Judah stepped forward and said,

“Please, my lord, let your servant say just one word to you. Please, do not be angry with me, even though you are as powerful as Pharaoh himself.

My lord, previously you asked us, your servants, ‘Do you have a father or a brother?’ And we responded, ‘Yes, my lord, we have a father who is an old man, and his youngest son is a child of his old age. His full brother is dead, and he alone is left of his mother’s children, and his father loves him.

You said to us…’Unless your youngest brother comes with you, you will never see my face again.’

 …Later, when [our father] said, ‘Go back again and buy us more food,’we replied, ‘We can’t go unless you let our youngest brother go with us.’ . . . 

Then my father said to us, ‘As you know, my wife had two sons, and one of them went away and never returned…Now if you take his brother away from me, and any harm comes to him, you will send this grieving, white-haired man to his grave.’

And now, my lord, I cannot go back to my father without the boy. Our father’s life is bound up in the boy’s life. If he sees that the boy is not with us, our father will die. We, your servants, will indeed be responsible for sending that grieving, white-haired man to his grave. 

My lord, I guaranteed to my father that I would take care of the boy. I told him, ‘If I don’t bring him back to you, I will bear the blame forever.’“So please, my lord, let me stay here as a slave instead of the boy, and let the boy return with his brothers. For how can I return to my father if the boy is not with me? I couldn’t bear to see the anguish this would cause my father!7

Genesis 38 may be the most neglected chapter in Genesis — but it is where the gospel breaks through to Judah, and is simultaneously the turning point in Joseph’s story. Judah’s transformation ultimately reconciles warring brothers, bringing peace to generations within the entire family. 

Judah ultimately vindicates Tamar (Genesis 38:26), and Yahweh blesses her with twin sons who replace her two undeserving husbands (Genesis 38:27-30). Bruce Waltke describes Tamar as “a heroine in Israel because she risks her life for family fidelity.”8 Her courageous actions rescue Judah and her two dead husbands, bringing peace to Jacob’s family. Tamar also secures the royal line of Jesus which moves forward through her firstborn, Perez.

Reflections on Tamar’s Story for Faith Communities Today

Here are some final reflections for pastors pondering how to connect this ancient story with twenty-first century faith communities:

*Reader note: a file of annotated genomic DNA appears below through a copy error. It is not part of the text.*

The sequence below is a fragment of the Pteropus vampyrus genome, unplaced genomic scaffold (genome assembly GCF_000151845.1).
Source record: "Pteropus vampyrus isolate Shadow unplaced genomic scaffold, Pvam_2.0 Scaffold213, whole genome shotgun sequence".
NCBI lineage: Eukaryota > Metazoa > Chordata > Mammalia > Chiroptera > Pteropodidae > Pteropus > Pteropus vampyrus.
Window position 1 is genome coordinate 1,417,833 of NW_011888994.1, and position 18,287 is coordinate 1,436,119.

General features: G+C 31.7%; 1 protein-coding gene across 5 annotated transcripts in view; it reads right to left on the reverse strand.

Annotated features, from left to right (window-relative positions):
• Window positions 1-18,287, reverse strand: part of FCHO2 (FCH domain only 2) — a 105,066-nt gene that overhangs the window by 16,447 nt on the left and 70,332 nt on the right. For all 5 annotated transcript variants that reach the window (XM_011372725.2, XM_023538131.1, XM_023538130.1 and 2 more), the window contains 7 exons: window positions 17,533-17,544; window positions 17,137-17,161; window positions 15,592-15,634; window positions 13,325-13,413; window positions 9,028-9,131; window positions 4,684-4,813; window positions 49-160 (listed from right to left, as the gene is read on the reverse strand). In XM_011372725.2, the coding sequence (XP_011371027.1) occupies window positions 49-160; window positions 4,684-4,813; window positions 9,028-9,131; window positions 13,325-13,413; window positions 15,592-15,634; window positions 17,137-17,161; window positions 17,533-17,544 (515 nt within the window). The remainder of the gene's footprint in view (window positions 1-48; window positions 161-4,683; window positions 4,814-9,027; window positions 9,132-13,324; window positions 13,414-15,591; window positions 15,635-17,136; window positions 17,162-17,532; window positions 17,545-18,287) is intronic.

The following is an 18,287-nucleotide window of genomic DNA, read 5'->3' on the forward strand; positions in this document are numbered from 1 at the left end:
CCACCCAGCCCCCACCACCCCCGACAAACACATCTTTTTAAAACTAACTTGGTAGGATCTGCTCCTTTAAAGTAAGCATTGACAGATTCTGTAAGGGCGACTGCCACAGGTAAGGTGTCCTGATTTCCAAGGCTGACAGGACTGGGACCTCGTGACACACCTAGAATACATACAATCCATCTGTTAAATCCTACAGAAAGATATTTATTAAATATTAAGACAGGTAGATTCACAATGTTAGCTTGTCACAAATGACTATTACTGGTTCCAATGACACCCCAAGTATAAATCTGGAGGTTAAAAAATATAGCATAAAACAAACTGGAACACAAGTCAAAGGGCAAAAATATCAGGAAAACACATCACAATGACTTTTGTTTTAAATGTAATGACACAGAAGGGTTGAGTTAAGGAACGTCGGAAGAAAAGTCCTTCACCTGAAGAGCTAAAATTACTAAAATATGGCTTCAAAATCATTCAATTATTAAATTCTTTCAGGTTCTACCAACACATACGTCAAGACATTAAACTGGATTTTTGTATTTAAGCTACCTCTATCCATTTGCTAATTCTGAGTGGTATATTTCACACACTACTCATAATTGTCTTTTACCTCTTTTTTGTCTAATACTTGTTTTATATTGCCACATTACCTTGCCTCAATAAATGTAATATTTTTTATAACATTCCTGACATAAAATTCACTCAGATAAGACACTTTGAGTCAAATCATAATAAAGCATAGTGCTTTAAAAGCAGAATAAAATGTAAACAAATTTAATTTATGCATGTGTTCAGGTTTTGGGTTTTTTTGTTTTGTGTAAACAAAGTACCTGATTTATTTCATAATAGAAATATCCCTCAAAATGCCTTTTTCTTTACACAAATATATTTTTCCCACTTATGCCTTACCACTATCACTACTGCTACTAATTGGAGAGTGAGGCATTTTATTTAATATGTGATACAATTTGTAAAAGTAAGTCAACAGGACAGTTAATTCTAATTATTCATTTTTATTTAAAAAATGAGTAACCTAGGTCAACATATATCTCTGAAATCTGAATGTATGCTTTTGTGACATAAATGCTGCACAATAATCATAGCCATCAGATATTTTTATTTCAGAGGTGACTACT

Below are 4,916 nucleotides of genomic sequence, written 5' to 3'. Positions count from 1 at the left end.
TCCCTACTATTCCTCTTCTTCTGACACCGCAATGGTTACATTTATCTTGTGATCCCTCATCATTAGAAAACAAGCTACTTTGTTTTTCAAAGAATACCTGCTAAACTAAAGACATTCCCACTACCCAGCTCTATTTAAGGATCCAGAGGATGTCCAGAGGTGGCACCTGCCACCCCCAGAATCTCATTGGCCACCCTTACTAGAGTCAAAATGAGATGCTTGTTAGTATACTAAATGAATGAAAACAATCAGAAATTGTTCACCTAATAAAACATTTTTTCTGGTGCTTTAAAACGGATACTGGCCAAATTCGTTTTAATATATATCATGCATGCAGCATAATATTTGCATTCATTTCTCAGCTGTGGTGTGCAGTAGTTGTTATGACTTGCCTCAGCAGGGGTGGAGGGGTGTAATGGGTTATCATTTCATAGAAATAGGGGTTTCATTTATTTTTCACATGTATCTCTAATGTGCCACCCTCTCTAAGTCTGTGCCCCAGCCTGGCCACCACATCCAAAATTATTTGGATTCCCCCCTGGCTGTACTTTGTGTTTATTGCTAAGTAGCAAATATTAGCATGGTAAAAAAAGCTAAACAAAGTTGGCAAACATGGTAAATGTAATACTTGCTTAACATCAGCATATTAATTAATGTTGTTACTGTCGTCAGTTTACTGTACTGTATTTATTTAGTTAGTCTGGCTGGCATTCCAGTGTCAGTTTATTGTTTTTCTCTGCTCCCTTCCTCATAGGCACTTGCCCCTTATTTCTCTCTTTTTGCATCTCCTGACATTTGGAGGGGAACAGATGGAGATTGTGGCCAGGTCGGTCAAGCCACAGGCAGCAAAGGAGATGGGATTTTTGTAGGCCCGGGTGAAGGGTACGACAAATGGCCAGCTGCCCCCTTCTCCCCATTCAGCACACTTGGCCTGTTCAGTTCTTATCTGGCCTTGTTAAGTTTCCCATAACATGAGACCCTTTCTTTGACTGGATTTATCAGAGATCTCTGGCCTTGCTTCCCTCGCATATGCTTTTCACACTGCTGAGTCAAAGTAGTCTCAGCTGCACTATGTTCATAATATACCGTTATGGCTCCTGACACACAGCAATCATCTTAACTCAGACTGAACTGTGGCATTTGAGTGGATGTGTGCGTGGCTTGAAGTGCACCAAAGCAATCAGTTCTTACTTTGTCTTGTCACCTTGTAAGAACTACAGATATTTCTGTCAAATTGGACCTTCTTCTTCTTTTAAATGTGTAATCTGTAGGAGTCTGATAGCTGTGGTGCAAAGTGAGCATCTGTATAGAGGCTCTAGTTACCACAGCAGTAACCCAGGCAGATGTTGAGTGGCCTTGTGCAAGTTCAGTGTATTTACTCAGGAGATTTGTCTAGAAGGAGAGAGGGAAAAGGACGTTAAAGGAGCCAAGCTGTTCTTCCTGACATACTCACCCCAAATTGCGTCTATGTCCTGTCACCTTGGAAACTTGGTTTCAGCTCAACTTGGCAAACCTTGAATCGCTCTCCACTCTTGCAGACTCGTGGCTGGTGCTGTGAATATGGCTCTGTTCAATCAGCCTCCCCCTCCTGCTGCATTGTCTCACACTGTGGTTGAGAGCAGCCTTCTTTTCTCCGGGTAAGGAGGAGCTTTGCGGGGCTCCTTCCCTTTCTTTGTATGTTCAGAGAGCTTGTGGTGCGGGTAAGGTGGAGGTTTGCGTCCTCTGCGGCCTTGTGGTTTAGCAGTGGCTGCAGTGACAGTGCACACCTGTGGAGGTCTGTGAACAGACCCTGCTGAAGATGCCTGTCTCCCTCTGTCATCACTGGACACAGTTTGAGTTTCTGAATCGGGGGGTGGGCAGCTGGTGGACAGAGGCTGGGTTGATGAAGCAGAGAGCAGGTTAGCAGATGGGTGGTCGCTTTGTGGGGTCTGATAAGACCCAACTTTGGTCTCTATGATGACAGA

1. The power of hope — God loves the unloved and the unlovable. He has the power and desire to rescue, redeem, and radically transform prodigals.
  2. The power of wounds — They can destroy or make us into people who reflect the God who redeems our stories.
  3. God calls his daughters to be bold agents for his purposes— to do what is right, even if we have to do it alone. Tamar is far from the only biblical example of courageous females who shed patriarchy’s restraints to advance God’s kingdom and bless their believing brothers. Women and girls in the church desperately need to hear these narratives – and so do men and boys!
  4. In the ongoing #MeToo / #ChurchToo epidemic, Tamar’s story gives pastors a call to courageously engage domestic abuse. Tamar is a #MeToo story.

*Editorial Note: This article (currently published in 2-parts at www.MissioAlliance.org) was originally presented in an earlier form at the release of Vindicating the Vixens: Revisiting Sexualized, Vilified, and Marginalized Women of the Bible, Sandra Glahn, PhD, editor (ETS, November 16, 2017). The Narrative Analysis participants were biblical scholars who contributed chapters focusing on women in the Bible whose stories raise eyebrows. The article below is based on the chapter I contributed: “Tamar: The Righteous Prostitute.” Judah’s story is found more fully in Malestrom: How Jesus Dismantles Patriarchy and Redefines Manhood. 


Walter Brueggemann, Genesis, ed. James Luther Mays, Interpretation: A Bible Commentary for Teaching and Preaching (Louisville, KY: Westminster John Knox, 2010), 307-308. 

Carolyn Custis James, Malestrom: Manhood Swept into the Currents of a Changing World, (Grand Rapids: Zondervan, 2015), 31.

Contrary to Genesis 2:24.

About carolyncustisjames

This entry was posted in #MeToo, abuse of power, Books, Uncategorized. Bookmark the permalink.

3 Responses to Tamar: The Righteous Prostitute

  1. lindaplewis says:

    This is awesome. Wow is all I can say. It should be required reading for all in God’s service.


  2. Carol freeman says:

    I have read and listened on audio to all of your books! You are my favorite author on the subject of women in the Bible. And this is one of my all-time favorite stories of yours. Your perspective on what’s going on culturally in the lives of These women is awesome, intensely inspiring and challenging. Thank you so much for your work and your passion for Christ that encourages us all to live courageously as the warrior ezer women of God we have been created to be.

    Liked by 1 person